Director: Mark L. Lester
Starring: David Keith, Drew Barrymore, Freddie Jones, Heather Locklear, Martin Sheen, George C. Scott, Art Carney & Louise Fletcher
Released by: Scream Factory
Reviewed by Mike Kenny
Sandwiched between several other Stephen King adaptations from Producer Dino De Laurentiis (Cat’s Eye, Silver Bullet), Firestarter may have failed to ignite explosive box-office returns, yet stands as an above average retelling of the best-selling novel with a top-tier cast and spellbinding score lighting the way. Shortly after partaking in a paid medical study, Andy McGee (David Keith, White of the Eye) and his future wife Vicky (Heather Locklear, T.J. Hooker) develop the unique abilities to read and overtake others’ minds. Raising their young daughter Charlie (Drew Barrymore, E.T.: The Extra-Terrestrial) who has developed her own abilities to ignite fires and foresee future events, a secret government agency, known as The Shop, intent on capturing the child for their own weaponizing needs, murders Vicky, forcing the widowed Andy and Charlie to permanently outrun their seekers. Relentless in their search, the head of The Shop, Captain Hollister (Martin Sheen, Apocalypse Now), hires the methodically unhinged Agent John Rainbird (George C. Scott, Patton) to retrieve the little girl with her destruction being his sole consolation. Fighting tooth and nail to remain with her father at all odds, Charlie is eventually pushed to her boiling point and must rely on her repressed powers to fight back.
Featuring brief appearances from Art Carney (The Honeymooners) and Louise Fletcher (One Flew Over the Cuckoo’s Nest) as trustworthy old-timers, Firestarter is an affectionately faithful adaptation that rises above the genre-laden capabilities of its leads with their onscreen chemistry as father and daughter reflected best. The film’s all-star cast from the fresh faced Barrymore to the Oscar winning Scott, in a deliciously underrated role, all bring their A-game while, Director Mark L. Lester’s (Class of 1984, Commando) graduation to studio pictures is a solid progression from his much loved drive-in fare. Concluding with an inferno of effects-work akin to the finale of King’s debut novel, Firestarter is hardly the pinnacle of the Master of Horror’s cinematic responses, yet deserves more credit for its survivalist tale of struggle and Tangerine Dream’s (Thief, Legend) synth-inducing score that ranks amongst their best.
Boasting a new 2K scan from the interpositive, Scream Factory presents Firestarter with a 1080p transfer, sporting a 2.35:1 aspect ratio. Eviscerating Universal Studios’ previous and heavily DNRed transfer from 2014, the King adaptation maintains a gorgeously filmic appearance with vibrant greenery on display during exterior sequences while, the skin tones of all actors are natural and exceptionally detailed, making way for the crispest of clarity in observing Barrymore’s rolling tears and Keith’s delicate nosebleed streams. Although insignificant speckles are occasionally spotted, Firestarter’s latest hi-def outing is nothing short of definitive. Equipped with a respectable DTS-HD Master Audio 2.0 mix that handles dialogue efficiently, the surprisingly light on sound effects track offers little to bite into while, the fiery blasts and thuds of the unfortunate souls in Charlie’s path offer their best punch. Without question, Tangerine Dream’s hypnotic score is the best dish on the menu.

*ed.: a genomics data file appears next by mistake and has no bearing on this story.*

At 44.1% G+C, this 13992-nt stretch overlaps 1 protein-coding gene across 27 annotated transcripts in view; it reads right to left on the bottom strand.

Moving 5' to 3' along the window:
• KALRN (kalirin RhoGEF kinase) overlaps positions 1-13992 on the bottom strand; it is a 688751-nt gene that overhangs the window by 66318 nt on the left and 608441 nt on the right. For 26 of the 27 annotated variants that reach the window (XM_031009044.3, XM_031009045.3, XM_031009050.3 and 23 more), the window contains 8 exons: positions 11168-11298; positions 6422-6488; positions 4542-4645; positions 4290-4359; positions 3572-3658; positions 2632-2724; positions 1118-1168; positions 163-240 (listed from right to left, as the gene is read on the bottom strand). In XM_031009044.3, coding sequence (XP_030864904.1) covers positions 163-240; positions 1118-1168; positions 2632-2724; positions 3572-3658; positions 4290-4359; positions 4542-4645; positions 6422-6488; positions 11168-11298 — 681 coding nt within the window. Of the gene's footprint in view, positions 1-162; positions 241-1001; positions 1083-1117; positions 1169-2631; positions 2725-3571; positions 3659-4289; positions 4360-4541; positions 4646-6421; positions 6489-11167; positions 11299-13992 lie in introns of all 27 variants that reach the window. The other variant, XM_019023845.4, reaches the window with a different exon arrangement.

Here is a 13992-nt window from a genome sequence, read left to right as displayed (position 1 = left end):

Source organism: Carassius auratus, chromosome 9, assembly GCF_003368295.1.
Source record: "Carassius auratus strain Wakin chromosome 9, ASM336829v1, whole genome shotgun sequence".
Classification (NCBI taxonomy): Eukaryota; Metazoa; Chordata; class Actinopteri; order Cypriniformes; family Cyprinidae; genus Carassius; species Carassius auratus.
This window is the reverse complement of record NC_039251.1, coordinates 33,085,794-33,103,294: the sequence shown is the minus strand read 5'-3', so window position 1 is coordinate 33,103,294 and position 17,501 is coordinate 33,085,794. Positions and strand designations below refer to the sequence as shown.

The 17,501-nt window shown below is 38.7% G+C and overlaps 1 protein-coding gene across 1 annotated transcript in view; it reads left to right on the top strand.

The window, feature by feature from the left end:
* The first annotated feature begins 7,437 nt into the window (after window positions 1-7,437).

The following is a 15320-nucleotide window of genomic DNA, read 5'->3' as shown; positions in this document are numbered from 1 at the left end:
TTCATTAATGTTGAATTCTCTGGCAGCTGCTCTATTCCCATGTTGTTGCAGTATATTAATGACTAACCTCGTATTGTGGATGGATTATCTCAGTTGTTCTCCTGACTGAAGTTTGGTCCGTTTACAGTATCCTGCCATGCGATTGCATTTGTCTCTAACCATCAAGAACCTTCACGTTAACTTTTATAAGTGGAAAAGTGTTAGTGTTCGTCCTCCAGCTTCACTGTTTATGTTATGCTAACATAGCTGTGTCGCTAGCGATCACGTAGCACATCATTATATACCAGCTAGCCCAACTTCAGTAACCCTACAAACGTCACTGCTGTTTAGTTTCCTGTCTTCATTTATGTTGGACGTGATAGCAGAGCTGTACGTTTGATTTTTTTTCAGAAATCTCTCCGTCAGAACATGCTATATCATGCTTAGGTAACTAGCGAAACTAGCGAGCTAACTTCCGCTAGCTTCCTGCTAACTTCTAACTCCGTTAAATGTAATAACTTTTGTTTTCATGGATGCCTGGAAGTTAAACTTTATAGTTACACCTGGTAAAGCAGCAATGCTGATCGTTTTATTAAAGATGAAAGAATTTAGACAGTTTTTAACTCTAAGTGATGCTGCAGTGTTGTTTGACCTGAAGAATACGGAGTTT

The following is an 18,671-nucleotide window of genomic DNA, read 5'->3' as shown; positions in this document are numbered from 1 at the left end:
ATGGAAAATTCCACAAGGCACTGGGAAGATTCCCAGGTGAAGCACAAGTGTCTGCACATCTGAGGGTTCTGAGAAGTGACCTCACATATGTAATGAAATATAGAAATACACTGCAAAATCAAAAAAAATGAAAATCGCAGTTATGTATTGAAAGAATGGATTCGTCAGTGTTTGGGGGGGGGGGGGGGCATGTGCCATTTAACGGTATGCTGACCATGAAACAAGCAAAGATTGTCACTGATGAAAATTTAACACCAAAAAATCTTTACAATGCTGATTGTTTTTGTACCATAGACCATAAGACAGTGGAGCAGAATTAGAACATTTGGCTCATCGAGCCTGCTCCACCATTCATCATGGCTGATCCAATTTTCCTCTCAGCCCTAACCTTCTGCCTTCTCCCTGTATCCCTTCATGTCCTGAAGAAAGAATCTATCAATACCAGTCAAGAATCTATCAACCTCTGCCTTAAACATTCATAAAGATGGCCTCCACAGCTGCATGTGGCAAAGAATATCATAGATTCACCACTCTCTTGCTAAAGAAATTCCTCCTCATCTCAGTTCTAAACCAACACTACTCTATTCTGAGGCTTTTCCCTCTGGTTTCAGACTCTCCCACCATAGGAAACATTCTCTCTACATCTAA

A solid entry into the boutique label’s Collector’s Edition banner, newly conceived special features include, an Audio Commentary with Director Mark L. Lester, Playing with Fire: The Making of Firestarter (52:40) that hosts Lester recalling John Carpenter’s original role in the production before earning himself directorial duties, praise for De Laurentiis’ sound advice and other intriguing anecdotes such as Drew Barrymore beating Poltergeist’s Heather O’Rourke for the lead role. Actors Drew Snyder, Freddie Jones, Dick Warlock and Tangerine Dream’s Johannes Schmoelling also offer their own unique insights to working on the show in this first-rate featurette. In addition, Tangerine Dream: Movie Music Memories with Johannes Schmoelling (17:07) catches up with the keyboardist as he recounts the band’s peak decade in the 80s and their work on such films as Michael Mann’s Thief. Meanwhile, the awesome and self-explanatory Johannes Schmoelling of Tangerine Dream Plays “Charlie’s Theme” (3:43) is the surprise nugget of the release while, Theatrical Trailers (3:43), Radio Spots (4:34), a Still Gallery (69 in total) and Reversible Cover Art featuring the original 1-sheet poster design round out the bonus feature selections. A worthy King adaptation that unfairly gets lost in the shuffle too often, Firestarter returns to Blu-ray with a definitive 2K scan upgrade and another juicy offering of featurettes, aptly produced by the tireless Cavetown Pictures, that serve Scream Factory’s Collector Edition moniker proud.